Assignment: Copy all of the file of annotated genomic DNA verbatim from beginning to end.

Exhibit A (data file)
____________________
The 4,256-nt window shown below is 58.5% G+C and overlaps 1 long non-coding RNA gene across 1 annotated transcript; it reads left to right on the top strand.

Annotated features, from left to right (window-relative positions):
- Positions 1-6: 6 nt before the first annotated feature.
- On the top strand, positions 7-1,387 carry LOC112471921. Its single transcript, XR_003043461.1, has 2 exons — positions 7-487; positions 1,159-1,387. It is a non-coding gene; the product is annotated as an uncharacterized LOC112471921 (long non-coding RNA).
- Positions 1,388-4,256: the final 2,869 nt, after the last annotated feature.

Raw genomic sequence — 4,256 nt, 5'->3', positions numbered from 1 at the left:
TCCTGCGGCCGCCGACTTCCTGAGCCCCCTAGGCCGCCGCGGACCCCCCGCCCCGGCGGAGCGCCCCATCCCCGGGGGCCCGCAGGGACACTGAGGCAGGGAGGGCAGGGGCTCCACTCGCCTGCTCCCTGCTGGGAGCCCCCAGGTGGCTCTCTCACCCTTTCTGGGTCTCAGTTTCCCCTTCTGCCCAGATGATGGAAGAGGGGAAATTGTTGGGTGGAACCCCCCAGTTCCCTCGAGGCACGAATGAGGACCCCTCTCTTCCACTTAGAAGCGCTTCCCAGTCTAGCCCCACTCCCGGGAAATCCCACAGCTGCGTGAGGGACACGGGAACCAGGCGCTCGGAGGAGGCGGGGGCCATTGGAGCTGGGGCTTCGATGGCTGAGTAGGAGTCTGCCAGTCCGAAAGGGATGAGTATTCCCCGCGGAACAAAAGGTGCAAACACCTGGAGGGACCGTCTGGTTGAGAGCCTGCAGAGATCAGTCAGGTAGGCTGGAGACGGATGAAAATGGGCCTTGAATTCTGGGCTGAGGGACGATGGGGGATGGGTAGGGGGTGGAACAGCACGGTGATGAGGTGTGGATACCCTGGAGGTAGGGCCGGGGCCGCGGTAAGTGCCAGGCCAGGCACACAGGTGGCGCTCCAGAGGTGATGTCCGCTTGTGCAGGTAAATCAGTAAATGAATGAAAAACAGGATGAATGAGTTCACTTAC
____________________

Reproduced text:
The 4,256-nt window shown below is 58.5% G+C and overlaps 1 long non-coding RNA gene across 1 annotated transcript; it reads left to right on the top strand.

Annotated features, from left to right (window-relative positions):
- Positions 1-6: 6 nt before the first annotated feature.
- On the top strand, positions 7-1,387 carry LOC112471921. Its single transcript, XR_003043461.1, has 2 exons — positions 7-487; positions 1,159-1,387. It is a non-coding gene; the product is annotated as an uncharacterized LOC112471921 (long non-coding RNA).
- Positions 1,388-4,256: the final 2,869 nt, after the last annotated feature.

Raw genomic sequence — 4,256 nt, 5'->3', positions numbered from 1 at the left:
TCCTGCGGCCGCCGACTTCCTGAGCCCCCTAGGCCGCCGCGGACCCCCCGCCCCGGCGGAGCGCCCCATCCCCGGGGGCCCGCAGGGACACTGAGGCAGGGAGGGCAGGGGCTCCACTCGCCTGCTCCCTGCTGGGAGCCCCCAGGTGGCTCTCTCACCCTTTCTGGGTCTCAGTTTCCCCTTCTGCCCAGATGATGGAAGAGGGGAAATTGTTGGGTGGAACCCCCCAGTTCCCTCGAGGCACGAATGAGGACCCCTCTCTTCCACTTAGAAGCGCTTCCCAGTCTAGCCCCACTCCCGGGAAATCCCACAGCTGCGTGAGGGACACGGGAACCAGGCGCTCGGAGGAGGCGGGGGCCATTGGAGCTGGGGCTTCGATGGCTGAGTAGGAGTCTGCCAGTCCGAAAGGGATGAGTATTCCCCGCGGAACAAAAGGTGCAAACACCTGGAGGGACCGTCTGGTTGAGAGCCTGCAGAGATCAGTCAGGTAGGCTGGAGACGGATGAAAATGGGCCTTGAATTCTGGGCTGAGGGACGATGGGGGATGGGTAGGGGGTGGAACAGCACGGTGATGAGGTGTGGATACCCTGGAGGTAGGGCCGGGGCCGCGGTAAGTGCCAGGCCAGGCACACAGGTGGCGCTCCAGAGGTGATGTCCGCTTGTGCAGGTAAATCAGTAAATGAATGAAAAACAGGATGAATGAGTTCACTTAC